People with learning disabilities who allegedly suffered abuse while in the care of the former Cornwall Partnership NHS Trust are to receive about £8 million in compensation following a High Court ruling.
The agreement relates to claims involving allegations of abuse suffered by individuals living under the care of the trust up to 2006. The allegations included physical assault, emotional and verbal abuse, and a failure to provide adequate programmes of care and assessment.
The money will be shared among 165 claimants. The total includes a £1.45 million settlement in relation to allegations of financial abuse, which was agreed earlier this year.
“The services provided by our predecessor, Cornwall Partnership NHS Trust did not reach the level of care, protection or standards we expect,” said Philip Confue, acting chief executive of Cornwall Partnership NHS Foundation Trust. “We cannot undo the things which happened, but providing financial compensation is part of our commitment to putting things right. “Since 2006, we have done a great deal to improve the services provided in Cornwall for people with a learning disability.” Confue added that this payout will not affect the provision or delivery of the services that trust provides.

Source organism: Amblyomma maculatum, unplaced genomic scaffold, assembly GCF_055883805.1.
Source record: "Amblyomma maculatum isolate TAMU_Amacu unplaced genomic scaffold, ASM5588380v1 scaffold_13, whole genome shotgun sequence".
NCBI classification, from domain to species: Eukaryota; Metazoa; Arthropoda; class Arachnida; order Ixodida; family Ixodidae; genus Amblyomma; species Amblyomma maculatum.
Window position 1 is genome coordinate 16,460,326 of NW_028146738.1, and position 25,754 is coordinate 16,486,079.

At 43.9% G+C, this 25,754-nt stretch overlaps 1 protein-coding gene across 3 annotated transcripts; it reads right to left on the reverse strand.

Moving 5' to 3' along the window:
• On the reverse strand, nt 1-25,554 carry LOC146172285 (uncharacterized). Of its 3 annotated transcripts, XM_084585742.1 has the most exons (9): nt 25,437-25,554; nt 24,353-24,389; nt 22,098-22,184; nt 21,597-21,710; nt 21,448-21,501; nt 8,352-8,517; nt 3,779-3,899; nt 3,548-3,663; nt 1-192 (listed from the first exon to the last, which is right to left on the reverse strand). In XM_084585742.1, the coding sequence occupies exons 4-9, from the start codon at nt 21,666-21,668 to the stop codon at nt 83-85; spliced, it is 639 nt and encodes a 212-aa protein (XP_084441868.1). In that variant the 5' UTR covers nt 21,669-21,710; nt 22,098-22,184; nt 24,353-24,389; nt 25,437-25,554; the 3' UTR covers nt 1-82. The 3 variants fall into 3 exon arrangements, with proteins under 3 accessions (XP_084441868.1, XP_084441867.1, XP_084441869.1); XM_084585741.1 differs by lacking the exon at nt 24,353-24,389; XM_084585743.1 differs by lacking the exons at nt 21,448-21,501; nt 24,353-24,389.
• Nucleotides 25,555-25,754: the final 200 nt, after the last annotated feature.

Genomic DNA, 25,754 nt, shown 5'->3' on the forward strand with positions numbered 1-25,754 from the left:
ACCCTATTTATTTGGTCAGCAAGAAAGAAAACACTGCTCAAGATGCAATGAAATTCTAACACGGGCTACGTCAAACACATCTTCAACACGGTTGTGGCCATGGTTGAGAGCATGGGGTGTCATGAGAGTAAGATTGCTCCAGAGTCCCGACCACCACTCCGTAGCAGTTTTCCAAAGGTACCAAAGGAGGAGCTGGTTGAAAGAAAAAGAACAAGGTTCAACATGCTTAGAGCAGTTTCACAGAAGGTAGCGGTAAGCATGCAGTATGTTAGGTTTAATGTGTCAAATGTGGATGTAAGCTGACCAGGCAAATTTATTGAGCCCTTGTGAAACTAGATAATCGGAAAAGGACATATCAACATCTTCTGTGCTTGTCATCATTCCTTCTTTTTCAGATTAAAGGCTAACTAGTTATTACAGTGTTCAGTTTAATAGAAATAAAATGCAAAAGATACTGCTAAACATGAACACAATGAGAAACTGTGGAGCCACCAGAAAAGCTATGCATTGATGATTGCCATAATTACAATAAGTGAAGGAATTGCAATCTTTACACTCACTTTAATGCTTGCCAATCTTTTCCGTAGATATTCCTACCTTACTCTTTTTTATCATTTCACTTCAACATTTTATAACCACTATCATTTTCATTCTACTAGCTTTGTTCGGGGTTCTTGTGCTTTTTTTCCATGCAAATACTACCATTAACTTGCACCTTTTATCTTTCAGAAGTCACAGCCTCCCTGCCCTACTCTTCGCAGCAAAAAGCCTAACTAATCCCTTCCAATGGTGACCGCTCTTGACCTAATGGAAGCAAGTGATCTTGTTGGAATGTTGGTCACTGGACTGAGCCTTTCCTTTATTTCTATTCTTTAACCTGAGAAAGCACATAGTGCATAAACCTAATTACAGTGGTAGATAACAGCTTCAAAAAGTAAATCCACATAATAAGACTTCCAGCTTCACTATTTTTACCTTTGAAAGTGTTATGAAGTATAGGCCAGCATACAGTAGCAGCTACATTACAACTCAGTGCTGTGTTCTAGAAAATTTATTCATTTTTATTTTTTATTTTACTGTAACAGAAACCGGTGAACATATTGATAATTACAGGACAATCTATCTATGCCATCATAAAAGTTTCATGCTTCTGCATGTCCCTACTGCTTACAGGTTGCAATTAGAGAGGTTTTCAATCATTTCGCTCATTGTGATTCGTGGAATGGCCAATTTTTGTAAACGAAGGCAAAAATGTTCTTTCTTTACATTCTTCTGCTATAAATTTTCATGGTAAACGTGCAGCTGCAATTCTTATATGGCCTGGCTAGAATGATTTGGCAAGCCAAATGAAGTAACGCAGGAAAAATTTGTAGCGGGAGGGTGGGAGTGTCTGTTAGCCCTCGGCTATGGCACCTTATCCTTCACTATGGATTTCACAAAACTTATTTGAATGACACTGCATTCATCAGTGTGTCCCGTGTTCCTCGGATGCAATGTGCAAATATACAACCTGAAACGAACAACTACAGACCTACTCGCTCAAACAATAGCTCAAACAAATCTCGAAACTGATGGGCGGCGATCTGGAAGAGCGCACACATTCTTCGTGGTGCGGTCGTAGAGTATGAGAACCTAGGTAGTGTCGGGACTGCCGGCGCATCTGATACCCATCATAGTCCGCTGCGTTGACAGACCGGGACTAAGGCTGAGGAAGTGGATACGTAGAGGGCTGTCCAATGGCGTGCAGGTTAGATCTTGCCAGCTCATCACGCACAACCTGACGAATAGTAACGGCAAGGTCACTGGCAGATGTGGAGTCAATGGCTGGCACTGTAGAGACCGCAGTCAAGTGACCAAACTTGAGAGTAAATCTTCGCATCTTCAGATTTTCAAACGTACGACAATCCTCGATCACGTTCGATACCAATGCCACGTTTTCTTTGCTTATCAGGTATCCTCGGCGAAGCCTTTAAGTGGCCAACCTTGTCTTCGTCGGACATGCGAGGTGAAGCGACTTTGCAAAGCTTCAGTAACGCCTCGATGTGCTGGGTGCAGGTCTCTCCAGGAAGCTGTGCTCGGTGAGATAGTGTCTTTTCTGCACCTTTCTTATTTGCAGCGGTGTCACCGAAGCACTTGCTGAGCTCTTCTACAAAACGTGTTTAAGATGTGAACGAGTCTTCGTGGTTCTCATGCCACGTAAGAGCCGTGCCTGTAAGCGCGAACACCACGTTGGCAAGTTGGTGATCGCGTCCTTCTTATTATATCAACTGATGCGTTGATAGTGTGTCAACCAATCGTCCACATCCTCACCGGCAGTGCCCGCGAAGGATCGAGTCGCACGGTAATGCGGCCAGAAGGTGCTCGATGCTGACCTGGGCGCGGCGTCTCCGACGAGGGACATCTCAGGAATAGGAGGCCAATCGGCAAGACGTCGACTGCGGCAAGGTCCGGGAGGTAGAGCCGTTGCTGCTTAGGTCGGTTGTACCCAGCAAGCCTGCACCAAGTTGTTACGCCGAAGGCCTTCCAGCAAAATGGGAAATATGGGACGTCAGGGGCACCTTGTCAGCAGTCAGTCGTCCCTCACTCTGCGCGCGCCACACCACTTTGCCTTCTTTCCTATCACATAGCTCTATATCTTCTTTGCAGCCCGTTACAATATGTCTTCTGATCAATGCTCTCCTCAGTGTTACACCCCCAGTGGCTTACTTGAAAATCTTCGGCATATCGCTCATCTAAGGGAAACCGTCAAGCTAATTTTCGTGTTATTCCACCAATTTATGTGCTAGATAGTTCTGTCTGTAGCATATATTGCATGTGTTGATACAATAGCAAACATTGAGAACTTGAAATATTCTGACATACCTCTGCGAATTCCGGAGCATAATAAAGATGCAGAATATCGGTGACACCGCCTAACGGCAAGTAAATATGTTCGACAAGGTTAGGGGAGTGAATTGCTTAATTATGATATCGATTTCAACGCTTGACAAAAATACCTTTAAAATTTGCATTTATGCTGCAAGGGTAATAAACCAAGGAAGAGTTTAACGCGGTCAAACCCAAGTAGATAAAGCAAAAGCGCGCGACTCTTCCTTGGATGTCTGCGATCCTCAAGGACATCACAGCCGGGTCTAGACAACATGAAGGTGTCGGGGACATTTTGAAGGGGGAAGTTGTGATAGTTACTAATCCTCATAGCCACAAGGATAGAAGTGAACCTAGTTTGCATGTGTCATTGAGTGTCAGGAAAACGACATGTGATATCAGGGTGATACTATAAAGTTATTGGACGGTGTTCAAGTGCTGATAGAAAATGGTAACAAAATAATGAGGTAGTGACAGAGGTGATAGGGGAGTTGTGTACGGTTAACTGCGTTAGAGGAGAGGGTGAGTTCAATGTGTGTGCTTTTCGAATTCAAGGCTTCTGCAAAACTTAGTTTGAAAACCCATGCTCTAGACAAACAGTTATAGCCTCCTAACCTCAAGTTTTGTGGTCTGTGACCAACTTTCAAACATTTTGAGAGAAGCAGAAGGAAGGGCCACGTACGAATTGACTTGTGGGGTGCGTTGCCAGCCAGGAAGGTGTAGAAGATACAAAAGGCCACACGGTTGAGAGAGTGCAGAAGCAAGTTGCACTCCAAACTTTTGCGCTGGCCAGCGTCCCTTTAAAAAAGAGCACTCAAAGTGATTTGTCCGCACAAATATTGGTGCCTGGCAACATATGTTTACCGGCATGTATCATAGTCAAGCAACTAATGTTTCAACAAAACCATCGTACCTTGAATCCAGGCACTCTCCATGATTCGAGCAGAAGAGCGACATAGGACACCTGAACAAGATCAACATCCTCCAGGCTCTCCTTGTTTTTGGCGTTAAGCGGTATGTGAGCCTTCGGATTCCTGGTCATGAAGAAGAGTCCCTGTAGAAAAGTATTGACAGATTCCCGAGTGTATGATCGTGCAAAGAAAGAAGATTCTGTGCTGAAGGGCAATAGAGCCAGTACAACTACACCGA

Andrew Hannam of Foot Anstey LLP, one of the law firms that represented the claimants, said: “Once again this case has highlighted the position of responsibility and authority held by public bodies for the care of some of the most vulnerable adults in our society, and the need for consistent and sufficient regulation. Although the compensation cannot alter what an individual has suffered in the past, it can go some way to making their life in the present more comfortable.”
Richard Scrase of fellow law firm Follett Stock LLP added: “It is now vitally important that lessons are learnt from this case and that, given recent revelations concerning care provided by private organisations, a comprehensive review of care for adults with learning disabilities is undertaken.”